- Bandaging materials: cottons, stable bandages, clean absorbent dressing (diapers work!), antiseptic cream like Nolvasan
- Antiseptic cleaner like Betadine soap
- Pliers (to pull foreign objects out of feet)
- Clippers

She says optional but nice are twitch, bute, ice boots, easy boot, and poultice for hooves.

To that I would probably add Banamine paste to give for colic if your vet says so over the phone. And gloves, latex or nitrile. And I like to have gauze on hand for smaller injuries for which you don't need huge absorbent dressing like diapers. And scissors for cutting the gauze.

Even though I had the first part of this lecture last year, I found it pretty valuable. It refreshed my memory and gave me a good opportunity to ask newer, in-depth questions.

By the time this lecture was over, it was about 9:30, so everyone settled down. Nancy's place is very cool - each room seems to spill into another and the house kind of goes on forever. In the back living room there were enough couches that I think seven of us slept back there, plus she had couches in other rooms and extra bedrooms and the like. It kind of felt like a giant slumber party, which I suppose it was, except we talked about horses instead of boys. (This is my kind of slumber party!)

We rolled out of bed the next morning to a yummy breakfast of fresh cinnamon cake, english muffins, oatmeal, cereal, and several other things I think. I, in my perpetual state of 'Yeah, I'm kinda hungry,' am eternally grateful to Nancy for making food available to us at pretty much all times of the day. Plus lunch was this amazing pot of chicken and rice soup that Nancy made from scratch. It was fantastic.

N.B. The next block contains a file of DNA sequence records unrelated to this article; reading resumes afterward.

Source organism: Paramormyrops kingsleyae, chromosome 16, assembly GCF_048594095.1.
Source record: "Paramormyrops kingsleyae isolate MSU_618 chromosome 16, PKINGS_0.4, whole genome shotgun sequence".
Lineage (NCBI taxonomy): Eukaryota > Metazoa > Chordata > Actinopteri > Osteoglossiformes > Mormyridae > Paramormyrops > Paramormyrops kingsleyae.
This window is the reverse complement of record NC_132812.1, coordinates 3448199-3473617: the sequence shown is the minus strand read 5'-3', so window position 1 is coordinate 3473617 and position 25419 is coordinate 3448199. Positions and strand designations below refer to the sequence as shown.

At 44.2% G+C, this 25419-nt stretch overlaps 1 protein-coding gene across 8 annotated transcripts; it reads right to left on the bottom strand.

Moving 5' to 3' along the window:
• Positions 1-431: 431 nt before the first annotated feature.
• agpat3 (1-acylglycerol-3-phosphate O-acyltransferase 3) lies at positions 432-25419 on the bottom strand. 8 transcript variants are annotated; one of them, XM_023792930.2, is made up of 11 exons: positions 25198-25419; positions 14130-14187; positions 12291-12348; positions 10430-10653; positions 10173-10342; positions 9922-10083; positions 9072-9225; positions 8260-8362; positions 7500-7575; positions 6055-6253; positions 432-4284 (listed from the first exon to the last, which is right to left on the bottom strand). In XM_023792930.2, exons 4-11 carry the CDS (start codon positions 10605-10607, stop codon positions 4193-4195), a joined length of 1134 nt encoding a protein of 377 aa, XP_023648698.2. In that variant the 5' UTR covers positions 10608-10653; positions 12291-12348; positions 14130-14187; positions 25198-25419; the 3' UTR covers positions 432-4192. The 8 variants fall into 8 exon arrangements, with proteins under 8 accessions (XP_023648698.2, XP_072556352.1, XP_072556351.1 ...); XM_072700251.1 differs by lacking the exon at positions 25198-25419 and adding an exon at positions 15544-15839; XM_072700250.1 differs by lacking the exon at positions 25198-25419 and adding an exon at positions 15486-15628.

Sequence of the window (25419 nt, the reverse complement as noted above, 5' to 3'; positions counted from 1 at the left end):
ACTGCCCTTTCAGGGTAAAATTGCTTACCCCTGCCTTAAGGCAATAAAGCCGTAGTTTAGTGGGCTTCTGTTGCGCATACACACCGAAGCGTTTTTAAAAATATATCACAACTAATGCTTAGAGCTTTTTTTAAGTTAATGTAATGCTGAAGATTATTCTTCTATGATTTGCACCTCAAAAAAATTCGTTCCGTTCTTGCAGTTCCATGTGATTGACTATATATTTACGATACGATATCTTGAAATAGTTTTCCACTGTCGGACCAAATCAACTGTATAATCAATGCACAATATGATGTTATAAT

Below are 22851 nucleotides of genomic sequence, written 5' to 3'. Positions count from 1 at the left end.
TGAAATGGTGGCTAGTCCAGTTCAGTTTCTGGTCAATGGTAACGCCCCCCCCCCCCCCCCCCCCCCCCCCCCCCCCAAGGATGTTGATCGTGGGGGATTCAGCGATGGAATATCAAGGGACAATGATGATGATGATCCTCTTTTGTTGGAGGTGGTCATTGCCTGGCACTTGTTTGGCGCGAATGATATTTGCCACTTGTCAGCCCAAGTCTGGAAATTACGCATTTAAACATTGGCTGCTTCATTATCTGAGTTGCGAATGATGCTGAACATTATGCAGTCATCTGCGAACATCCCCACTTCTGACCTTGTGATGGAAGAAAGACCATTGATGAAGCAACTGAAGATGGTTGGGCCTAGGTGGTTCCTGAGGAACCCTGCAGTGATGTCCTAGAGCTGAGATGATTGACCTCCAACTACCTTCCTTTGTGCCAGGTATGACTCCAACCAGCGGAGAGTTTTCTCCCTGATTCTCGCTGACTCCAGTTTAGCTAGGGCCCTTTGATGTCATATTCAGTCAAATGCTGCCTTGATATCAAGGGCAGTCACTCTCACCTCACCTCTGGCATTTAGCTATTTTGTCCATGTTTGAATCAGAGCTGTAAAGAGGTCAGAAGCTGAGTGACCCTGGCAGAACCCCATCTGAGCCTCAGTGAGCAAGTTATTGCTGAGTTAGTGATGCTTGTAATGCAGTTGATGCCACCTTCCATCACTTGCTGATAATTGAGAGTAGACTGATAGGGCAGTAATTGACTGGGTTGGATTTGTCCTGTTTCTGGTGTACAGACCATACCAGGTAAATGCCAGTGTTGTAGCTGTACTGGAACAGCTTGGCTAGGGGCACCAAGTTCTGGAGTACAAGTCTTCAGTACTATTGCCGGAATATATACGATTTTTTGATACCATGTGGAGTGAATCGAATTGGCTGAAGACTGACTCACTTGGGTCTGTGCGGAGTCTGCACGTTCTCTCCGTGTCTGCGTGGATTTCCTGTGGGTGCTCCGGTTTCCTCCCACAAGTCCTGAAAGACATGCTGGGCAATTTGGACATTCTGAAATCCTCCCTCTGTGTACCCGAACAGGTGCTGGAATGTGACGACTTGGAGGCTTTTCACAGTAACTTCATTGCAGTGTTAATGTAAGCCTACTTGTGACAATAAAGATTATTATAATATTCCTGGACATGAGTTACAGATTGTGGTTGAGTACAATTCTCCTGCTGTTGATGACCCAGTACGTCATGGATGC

Anyway, after a nice breakfast, we headed out to the garage again for the day's lectures. Nancy kicked the day off with a discussion of horse systems - digestive, cardiovascular, respiratory, nervous, and the like. We talked about how everything interrelates when you give an aid: you squeeze your legs, which sends an impulse to the brain, which sends the instructions back out to the muscles to move. Then there are all the involuntary processes like heartbeat, breathing, digestion, and so on.

We talked about fast-twitch and slow-twitch muscles and the differing proportion different breeds have. Slow twitch fibers are aerobic, or they need oxygen; they primarily correspond to strength and endurance. Fast twitch are anaerobic and produce bursts of speed, but they can only work for short periods of time. Highly relevant to eventers, who must go at speed over distance and terrain!

The different systems also condition at different rates, as we learned later in the day. For example - you can get a horse's 'wind,' or respiratory system, in condition pretty quickly. Same with muscles. But soft tissue like tendons and hard tissue like bones take much longer to fully condition. This is important when we're talking about conditioning for hard, stressful work like riding cross-country.

After that was conditioning with John Camlin of Caber Farm - an excellent lecture. Further reports to come soon!

1 comment:

Leah Fry said...

What a great opportunity for you.

And good to know I get a good grade for having the right stuff in my first aid kit.